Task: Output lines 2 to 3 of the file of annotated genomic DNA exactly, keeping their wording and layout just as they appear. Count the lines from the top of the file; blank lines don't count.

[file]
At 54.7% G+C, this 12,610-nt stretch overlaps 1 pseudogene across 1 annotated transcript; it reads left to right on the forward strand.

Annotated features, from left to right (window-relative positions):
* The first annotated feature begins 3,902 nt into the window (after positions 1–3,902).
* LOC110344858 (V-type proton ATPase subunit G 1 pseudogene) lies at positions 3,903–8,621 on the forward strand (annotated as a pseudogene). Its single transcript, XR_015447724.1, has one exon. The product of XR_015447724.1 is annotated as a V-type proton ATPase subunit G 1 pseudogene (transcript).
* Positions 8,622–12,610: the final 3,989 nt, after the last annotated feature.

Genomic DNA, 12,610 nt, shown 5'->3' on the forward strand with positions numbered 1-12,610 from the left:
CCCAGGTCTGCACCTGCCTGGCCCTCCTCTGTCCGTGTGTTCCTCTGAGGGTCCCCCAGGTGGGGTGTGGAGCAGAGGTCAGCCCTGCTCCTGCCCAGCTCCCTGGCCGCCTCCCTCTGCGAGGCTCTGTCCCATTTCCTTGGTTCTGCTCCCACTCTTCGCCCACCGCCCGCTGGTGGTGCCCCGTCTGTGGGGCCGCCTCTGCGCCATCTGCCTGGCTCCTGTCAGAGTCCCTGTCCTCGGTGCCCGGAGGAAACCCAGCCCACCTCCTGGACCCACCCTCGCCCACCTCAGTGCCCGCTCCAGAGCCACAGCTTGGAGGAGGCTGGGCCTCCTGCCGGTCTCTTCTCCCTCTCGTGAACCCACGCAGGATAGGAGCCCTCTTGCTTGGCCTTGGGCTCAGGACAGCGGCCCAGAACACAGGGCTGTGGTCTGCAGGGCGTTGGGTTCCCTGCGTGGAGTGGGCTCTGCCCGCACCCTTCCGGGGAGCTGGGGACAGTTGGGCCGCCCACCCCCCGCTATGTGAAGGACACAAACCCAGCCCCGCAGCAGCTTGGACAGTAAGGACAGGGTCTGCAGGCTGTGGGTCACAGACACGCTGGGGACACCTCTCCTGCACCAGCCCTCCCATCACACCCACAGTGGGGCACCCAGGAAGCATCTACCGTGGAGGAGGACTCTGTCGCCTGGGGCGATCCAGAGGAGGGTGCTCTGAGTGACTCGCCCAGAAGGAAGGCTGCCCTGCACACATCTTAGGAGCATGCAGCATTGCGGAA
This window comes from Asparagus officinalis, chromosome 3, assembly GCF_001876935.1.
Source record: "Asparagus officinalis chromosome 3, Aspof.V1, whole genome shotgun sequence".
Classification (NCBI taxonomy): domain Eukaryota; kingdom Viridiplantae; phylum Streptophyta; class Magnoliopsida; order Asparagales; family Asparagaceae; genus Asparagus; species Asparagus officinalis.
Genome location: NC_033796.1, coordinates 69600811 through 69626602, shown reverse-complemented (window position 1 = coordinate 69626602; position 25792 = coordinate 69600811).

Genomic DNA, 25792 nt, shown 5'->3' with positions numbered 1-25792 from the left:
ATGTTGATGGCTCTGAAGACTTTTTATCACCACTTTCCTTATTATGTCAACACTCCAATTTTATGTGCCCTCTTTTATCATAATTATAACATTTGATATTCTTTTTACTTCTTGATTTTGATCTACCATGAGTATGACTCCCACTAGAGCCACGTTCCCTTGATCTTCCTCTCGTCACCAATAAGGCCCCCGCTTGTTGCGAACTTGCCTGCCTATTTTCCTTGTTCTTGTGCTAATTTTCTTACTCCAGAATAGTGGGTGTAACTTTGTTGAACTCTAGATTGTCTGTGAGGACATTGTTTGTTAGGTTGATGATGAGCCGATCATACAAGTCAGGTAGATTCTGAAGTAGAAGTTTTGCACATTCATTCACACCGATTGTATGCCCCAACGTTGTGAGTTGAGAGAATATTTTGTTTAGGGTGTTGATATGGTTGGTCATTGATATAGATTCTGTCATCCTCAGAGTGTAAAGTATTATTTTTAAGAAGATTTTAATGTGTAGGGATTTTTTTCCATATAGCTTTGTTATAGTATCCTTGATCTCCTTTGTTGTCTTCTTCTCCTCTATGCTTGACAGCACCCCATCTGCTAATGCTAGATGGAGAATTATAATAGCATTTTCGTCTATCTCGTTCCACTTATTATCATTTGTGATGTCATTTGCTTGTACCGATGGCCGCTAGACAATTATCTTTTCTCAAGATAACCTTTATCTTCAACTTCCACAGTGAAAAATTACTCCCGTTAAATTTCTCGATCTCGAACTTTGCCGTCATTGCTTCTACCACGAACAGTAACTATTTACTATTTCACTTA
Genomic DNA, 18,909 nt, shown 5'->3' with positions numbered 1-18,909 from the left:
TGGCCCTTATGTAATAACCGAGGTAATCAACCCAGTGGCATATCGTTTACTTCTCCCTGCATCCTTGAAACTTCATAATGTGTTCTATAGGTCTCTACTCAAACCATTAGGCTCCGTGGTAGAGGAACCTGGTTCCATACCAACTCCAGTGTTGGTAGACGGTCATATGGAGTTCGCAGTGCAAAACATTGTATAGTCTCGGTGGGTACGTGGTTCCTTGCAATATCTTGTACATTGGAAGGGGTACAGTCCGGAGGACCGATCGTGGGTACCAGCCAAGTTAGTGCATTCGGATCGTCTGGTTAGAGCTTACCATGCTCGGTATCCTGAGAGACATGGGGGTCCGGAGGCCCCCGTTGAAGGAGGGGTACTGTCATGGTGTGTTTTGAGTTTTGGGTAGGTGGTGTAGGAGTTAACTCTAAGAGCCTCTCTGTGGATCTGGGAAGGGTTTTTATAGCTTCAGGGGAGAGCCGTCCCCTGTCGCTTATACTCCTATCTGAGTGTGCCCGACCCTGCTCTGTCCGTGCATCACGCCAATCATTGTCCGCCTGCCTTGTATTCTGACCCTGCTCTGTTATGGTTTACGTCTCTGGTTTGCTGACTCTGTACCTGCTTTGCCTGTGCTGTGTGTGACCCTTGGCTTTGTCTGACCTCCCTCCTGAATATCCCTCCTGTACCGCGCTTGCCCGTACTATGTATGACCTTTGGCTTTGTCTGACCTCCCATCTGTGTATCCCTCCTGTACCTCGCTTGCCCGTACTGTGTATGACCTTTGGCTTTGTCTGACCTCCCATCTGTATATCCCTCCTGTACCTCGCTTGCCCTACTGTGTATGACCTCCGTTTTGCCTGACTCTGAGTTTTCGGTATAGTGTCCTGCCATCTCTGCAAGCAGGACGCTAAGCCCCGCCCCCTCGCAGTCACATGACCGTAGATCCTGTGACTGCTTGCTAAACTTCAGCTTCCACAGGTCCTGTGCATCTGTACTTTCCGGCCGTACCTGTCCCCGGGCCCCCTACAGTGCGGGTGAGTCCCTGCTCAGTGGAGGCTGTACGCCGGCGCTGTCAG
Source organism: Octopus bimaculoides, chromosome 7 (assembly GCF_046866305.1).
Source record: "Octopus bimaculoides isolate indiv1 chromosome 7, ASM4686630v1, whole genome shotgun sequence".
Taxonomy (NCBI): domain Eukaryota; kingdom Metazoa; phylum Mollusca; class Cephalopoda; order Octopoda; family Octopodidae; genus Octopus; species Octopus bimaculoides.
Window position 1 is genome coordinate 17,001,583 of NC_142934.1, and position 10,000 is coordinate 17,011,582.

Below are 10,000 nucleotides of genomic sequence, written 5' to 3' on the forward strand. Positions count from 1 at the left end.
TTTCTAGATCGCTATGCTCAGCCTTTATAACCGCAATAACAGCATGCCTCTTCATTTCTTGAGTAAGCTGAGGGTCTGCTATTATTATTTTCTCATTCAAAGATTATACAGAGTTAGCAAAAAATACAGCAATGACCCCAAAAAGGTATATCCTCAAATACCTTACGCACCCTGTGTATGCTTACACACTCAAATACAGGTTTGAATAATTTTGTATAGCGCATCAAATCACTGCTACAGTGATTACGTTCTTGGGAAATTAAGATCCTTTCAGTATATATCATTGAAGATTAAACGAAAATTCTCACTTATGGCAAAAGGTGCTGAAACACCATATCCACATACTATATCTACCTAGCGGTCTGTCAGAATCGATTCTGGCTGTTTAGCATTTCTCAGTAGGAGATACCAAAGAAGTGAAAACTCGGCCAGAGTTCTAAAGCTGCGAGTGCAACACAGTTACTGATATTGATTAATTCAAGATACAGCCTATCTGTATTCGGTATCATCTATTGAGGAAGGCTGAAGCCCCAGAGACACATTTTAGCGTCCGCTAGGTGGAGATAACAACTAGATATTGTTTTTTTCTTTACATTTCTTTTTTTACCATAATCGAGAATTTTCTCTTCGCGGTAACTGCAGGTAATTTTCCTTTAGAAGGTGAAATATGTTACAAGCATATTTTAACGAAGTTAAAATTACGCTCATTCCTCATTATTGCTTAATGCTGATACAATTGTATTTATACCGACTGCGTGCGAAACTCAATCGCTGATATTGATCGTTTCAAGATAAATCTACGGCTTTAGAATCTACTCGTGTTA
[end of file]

Annotated features, from left to right (window-relative positions):
* The first annotated feature begins 3,902 nt into the window (after positions 1–3,902).